With the news last week of products containing trace amounts of GM rice being removed from sale here in NZ, I thought I would cover the engineering of another food crop. The Cassava plant is apparently the third largest source of carbohydrates for human food in the world, I’d never heard of it before last week. This plant can be the prime source of sustenance for families in Africa, however it also produces significant levels of cyanide when it is harvested and must be extensively processed before consumption, a task that can take up to several days. It is also relatively poor in vitamins and minerals. As if this wasn’t enough the plant is susceptible to infection by the geminivirus which can reduce yields by 30 percent to 50 percent in many areas in sub-Saharan Africa. With these drawbacks in mind it has been the subject of a genetic engineering project at Ohio State University, the Biocassava project funded by the Gates foundation, to make it a more complete food as well as safer to eat.

The plant does have it’s good points though, one of which being that it can be left in the ground growing for up to three years and so can provide a sustained food source. Given that the plant is often the primary source of calories for a great many people, and for some of those people may make up the bulk of the only meal they eat a day, the project has attempted to make the root a more complete food. The researchers have been able to help the plant accumulate more minerals eg iron and retain precursor vitamins to help your body make A, E, + some B complex vitamins. They have also given the plant increased virus resistance and attempted to reduce the amount of cyanide int the root.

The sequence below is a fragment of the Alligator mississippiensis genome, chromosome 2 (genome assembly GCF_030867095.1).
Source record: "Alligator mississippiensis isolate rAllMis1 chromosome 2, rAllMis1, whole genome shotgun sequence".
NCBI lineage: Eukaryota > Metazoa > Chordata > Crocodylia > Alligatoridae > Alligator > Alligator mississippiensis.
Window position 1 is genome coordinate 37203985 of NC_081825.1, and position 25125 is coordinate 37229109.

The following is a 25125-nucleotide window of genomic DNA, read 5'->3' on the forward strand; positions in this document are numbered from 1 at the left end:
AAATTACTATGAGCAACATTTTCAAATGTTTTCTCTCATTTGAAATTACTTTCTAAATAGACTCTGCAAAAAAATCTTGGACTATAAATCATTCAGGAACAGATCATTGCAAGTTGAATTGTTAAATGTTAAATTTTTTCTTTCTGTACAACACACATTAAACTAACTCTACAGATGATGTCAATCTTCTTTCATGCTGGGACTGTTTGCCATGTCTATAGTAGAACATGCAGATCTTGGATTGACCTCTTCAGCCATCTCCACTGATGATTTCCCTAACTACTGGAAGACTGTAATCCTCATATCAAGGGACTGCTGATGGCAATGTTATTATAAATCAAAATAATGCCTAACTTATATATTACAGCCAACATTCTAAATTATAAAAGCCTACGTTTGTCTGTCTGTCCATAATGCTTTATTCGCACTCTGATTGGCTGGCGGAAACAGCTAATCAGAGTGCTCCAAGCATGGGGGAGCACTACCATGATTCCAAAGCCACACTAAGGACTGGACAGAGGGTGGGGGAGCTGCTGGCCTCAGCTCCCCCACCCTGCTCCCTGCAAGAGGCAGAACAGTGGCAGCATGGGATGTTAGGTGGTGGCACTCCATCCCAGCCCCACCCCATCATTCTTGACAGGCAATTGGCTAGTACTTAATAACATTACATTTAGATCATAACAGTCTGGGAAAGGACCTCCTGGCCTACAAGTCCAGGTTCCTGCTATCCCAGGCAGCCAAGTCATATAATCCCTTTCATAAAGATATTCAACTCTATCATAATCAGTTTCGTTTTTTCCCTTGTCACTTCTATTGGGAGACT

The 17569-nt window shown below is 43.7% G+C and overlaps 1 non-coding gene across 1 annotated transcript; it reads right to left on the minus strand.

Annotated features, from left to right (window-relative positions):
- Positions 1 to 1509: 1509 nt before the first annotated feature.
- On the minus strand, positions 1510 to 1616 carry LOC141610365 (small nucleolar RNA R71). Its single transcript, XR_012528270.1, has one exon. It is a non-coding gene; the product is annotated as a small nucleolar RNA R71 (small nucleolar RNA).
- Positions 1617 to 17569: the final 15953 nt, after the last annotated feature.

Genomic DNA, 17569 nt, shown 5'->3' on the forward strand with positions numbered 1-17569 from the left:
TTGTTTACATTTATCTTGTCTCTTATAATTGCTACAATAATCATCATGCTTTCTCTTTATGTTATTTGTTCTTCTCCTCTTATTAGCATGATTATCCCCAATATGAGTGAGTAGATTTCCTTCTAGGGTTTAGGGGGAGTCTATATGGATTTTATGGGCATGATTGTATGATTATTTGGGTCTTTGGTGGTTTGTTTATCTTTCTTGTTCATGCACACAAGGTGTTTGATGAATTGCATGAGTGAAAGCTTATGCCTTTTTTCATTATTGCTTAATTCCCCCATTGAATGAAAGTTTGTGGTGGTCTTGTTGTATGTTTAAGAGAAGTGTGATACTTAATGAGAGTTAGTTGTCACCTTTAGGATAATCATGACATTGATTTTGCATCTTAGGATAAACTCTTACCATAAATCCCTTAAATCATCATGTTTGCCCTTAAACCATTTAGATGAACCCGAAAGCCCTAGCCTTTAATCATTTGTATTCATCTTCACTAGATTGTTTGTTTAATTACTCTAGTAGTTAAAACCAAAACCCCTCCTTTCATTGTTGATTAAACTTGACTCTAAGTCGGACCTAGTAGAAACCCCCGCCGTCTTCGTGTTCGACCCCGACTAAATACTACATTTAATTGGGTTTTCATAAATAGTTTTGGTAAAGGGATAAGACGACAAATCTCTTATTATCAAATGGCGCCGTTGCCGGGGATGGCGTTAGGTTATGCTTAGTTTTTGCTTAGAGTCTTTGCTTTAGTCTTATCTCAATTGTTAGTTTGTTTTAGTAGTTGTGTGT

All of which means that the Cassava plant will soon become more productive (through reduced incidence of disease) as well as easier to process and a more healthful meal. It is possible that these changes may even turn the Cassava from a subsistence farming type crop into an income generation crop. The engineered crop is currently undergoing field trails in Puerto Rico with further testing in African countries slated for 2009. Reflecting on the great strides we have made in this sort of engineering and the enormous rewards that can be gained by it’s use I occasionally despair of those who dismiss it with a knee-jerk reaction. I shake my head every time I see a “Keep NZ GE Free” bumper sticker wondering if the driver even understands what they are protesting against.








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